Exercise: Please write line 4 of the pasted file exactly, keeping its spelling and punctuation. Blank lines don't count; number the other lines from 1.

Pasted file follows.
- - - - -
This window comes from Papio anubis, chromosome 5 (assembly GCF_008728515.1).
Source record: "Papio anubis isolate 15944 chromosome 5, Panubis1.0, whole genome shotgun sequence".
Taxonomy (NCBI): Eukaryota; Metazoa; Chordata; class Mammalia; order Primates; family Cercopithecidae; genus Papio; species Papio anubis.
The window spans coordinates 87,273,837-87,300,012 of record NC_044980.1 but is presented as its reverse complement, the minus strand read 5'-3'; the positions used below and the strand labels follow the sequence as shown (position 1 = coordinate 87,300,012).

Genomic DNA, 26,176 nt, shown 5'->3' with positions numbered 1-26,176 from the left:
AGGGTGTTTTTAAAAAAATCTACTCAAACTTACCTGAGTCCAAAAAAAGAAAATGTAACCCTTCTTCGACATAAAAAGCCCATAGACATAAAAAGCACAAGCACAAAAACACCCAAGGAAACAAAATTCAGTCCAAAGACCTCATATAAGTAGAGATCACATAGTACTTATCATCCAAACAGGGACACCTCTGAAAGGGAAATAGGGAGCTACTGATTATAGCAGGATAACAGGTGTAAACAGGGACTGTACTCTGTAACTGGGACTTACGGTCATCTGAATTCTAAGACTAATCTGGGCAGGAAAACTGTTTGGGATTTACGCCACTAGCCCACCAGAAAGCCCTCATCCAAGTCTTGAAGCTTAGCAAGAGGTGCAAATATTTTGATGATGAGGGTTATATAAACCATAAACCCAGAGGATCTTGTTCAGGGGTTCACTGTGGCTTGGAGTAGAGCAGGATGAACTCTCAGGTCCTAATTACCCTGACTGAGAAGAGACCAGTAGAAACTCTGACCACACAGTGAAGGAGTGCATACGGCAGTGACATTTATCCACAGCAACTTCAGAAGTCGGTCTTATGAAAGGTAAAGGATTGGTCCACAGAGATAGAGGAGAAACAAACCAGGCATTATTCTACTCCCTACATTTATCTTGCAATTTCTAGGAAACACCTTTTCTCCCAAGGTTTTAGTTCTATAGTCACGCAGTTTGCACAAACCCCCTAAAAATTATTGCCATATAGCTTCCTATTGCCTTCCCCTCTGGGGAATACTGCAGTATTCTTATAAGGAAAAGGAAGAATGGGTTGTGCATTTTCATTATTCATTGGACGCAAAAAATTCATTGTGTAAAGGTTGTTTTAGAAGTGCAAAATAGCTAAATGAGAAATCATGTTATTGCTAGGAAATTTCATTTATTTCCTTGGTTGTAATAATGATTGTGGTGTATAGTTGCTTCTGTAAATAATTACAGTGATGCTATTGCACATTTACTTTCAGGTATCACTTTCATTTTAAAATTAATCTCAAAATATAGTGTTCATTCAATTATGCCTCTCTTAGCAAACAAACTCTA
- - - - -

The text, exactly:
The window spans coordinates 87,273,837-87,300,012 of record NC_044980.1 but is presented as its reverse complement, the minus strand read 5'-3'; the positions used below and the strand labels follow the sequence as shown (position 1 = coordinate 87,300,012).